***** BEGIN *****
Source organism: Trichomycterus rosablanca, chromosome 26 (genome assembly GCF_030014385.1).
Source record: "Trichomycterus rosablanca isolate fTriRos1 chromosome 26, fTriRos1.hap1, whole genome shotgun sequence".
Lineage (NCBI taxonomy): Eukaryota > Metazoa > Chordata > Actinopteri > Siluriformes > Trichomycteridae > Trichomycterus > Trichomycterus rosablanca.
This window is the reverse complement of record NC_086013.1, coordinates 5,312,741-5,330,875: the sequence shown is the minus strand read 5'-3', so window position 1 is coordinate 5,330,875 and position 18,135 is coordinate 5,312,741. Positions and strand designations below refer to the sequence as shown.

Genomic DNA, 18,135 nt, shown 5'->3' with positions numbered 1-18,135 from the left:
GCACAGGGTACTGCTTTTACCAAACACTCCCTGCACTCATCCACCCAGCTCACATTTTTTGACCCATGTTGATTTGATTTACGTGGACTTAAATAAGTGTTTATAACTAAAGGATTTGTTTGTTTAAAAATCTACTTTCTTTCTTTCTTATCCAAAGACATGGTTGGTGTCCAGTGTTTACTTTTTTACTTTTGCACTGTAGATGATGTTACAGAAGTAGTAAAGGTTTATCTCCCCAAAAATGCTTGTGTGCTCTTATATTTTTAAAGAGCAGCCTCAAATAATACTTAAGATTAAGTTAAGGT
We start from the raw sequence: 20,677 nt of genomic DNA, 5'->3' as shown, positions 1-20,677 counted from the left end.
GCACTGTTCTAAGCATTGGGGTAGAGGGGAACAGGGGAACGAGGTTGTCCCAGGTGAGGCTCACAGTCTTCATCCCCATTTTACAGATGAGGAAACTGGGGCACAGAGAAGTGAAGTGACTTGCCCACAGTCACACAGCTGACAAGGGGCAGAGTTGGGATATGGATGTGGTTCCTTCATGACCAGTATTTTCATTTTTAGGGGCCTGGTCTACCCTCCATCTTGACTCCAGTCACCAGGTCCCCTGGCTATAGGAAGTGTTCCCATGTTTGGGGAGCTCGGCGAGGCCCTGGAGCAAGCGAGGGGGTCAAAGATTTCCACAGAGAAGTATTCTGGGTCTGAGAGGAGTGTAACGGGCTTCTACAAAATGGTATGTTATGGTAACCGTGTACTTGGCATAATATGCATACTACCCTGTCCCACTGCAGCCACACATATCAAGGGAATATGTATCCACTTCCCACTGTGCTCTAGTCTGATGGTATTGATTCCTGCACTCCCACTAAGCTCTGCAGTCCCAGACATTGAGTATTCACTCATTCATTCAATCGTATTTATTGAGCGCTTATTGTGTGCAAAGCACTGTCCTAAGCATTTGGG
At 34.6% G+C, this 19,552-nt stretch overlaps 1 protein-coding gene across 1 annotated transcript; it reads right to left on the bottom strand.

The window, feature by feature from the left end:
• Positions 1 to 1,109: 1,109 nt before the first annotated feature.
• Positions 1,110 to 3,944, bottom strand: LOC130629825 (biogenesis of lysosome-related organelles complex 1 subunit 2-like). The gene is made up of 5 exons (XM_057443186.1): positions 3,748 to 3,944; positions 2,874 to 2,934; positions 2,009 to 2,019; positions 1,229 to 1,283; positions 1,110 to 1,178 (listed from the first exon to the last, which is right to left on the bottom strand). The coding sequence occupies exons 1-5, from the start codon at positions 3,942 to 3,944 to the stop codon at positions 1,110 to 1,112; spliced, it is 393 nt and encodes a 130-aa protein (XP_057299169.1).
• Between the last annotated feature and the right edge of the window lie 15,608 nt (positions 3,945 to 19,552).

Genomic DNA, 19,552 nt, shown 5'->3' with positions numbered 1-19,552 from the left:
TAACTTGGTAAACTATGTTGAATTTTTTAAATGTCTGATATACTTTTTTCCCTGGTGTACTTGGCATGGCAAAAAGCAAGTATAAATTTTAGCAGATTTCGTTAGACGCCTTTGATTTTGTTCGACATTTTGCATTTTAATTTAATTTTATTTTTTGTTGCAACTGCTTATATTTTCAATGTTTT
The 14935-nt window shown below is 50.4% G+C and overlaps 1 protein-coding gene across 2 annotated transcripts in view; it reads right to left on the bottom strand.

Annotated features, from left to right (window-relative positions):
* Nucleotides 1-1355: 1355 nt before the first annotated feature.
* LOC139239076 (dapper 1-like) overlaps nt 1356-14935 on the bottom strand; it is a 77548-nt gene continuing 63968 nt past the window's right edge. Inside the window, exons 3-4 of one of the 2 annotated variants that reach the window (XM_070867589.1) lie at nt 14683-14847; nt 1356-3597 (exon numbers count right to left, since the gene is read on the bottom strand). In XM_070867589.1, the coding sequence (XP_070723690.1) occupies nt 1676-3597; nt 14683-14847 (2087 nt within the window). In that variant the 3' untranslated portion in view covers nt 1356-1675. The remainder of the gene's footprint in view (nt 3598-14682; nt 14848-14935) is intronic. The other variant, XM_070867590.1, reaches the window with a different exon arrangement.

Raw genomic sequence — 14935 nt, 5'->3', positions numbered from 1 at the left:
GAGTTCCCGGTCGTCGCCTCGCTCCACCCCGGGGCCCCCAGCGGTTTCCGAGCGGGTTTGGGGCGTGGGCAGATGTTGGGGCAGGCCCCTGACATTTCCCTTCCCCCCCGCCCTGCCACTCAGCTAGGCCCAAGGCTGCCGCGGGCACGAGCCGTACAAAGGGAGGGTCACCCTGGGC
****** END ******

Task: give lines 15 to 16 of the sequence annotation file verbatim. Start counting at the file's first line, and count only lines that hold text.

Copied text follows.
TAACTTGGTAAACTATGTTGAATTTTTTAAATGTCTGATATACTTTTTTCCCTGGTGTACTTGGCATGGCAAAAAGCAAGTATAAATTTTAGCAGATTTCGTTAGACGCCTTTGATTTTGTTCGACATTTTGCATTTTAATTTAATTTTATTTTTTGTTGCAACTGCTTATATTTTCAATGTTTT
The 14935-nt window shown below is 50.4% G+C and overlaps 1 protein-coding gene across 2 annotated transcripts in view; it reads right to left on the bottom strand.